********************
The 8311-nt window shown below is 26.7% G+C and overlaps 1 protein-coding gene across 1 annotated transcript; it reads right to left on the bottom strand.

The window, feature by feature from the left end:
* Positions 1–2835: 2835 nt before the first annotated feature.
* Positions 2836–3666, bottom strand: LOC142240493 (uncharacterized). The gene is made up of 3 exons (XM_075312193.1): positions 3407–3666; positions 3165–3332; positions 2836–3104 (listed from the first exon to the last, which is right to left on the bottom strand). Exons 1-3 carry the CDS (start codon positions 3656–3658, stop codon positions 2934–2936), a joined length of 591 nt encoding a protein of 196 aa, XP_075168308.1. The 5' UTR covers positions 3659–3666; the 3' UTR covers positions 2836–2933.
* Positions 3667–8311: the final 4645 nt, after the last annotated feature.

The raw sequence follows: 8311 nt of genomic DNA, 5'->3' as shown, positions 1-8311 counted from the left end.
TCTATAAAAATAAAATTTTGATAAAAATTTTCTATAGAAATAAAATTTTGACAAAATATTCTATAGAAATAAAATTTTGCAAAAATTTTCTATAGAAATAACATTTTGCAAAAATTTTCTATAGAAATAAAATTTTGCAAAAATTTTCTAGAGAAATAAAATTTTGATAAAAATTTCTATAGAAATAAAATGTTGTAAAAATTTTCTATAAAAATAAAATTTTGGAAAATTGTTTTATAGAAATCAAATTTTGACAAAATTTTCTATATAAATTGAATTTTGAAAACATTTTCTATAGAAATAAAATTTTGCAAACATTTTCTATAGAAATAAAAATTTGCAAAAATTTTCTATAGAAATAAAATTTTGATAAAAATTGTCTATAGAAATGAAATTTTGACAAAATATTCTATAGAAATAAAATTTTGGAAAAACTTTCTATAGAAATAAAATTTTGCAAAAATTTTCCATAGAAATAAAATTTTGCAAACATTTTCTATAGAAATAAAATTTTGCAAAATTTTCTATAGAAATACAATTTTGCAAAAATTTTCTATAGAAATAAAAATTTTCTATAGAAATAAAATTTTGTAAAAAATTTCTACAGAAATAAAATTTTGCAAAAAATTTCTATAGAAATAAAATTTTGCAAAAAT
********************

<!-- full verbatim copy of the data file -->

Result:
The 8311-nt window shown below is 26.7% G+C and overlaps 1 protein-coding gene across 1 annotated transcript; it reads right to left on the bottom strand.

The window, feature by feature from the left end:
* Positions 1–2835: 2835 nt before the first annotated feature.
* Positions 2836–3666, bottom strand: LOC142240493 (uncharacterized). The gene is made up of 3 exons (XM_075312193.1): positions 3407–3666; positions 3165–3332; positions 2836–3104 (listed from the first exon to the last, which is right to left on the bottom strand). Exons 1-3 carry the CDS (start codon positions 3656–3658, stop codon positions 2934–2936), a joined length of 591 nt encoding a protein of 196 aa, XP_075168308.1. The 5' UTR covers positions 3659–3666; the 3' UTR covers positions 2836–2933.
* Positions 3667–8311: the final 4645 nt, after the last annotated feature.

The raw sequence follows: 8311 nt of genomic DNA, 5'->3' as shown, positions 1-8311 counted from the left end.
TCTATAAAAATAAAATTTTGATAAAAATTTTCTATAGAAATAAAATTTTGACAAAATATTCTATAGAAATAAAATTTTGCAAAAATTTTCTATAGAAATAACATTTTGCAAAAATTTTCTATAGAAATAAAATTTTGCAAAAATTTTCTAGAGAAATAAAATTTTGATAAAAATTTCTATAGAAATAAAATGTTGTAAAAATTTTCTATAAAAATAAAATTTTGGAAAATTGTTTTATAGAAATCAAATTTTGACAAAATTTTCTATATAAATTGAATTTTGAAAACATTTTCTATAGAAATAAAATTTTGCAAACATTTTCTATAGAAATAAAAATTTGCAAAAATTTTCTATAGAAATAAAATTTTGATAAAAATTGTCTATAGAAATGAAATTTTGACAAAATATTCTATAGAAATAAAATTTTGGAAAAACTTTCTATAGAAATAAAATTTTGCAAAAATTTTCCATAGAAATAAAATTTTGCAAACATTTTCTATAGAAATAAAATTTTGCAAAATTTTCTATAGAAATACAATTTTGCAAAAATTTTCTATAGAAATAAAAATTTTCTATAGAAATAAAATTTTGTAAAAAATTTCTACAGAAATAAAATTTTGCAAAAAATTTCTATAGAAATAAAATTTTGCAAAAAT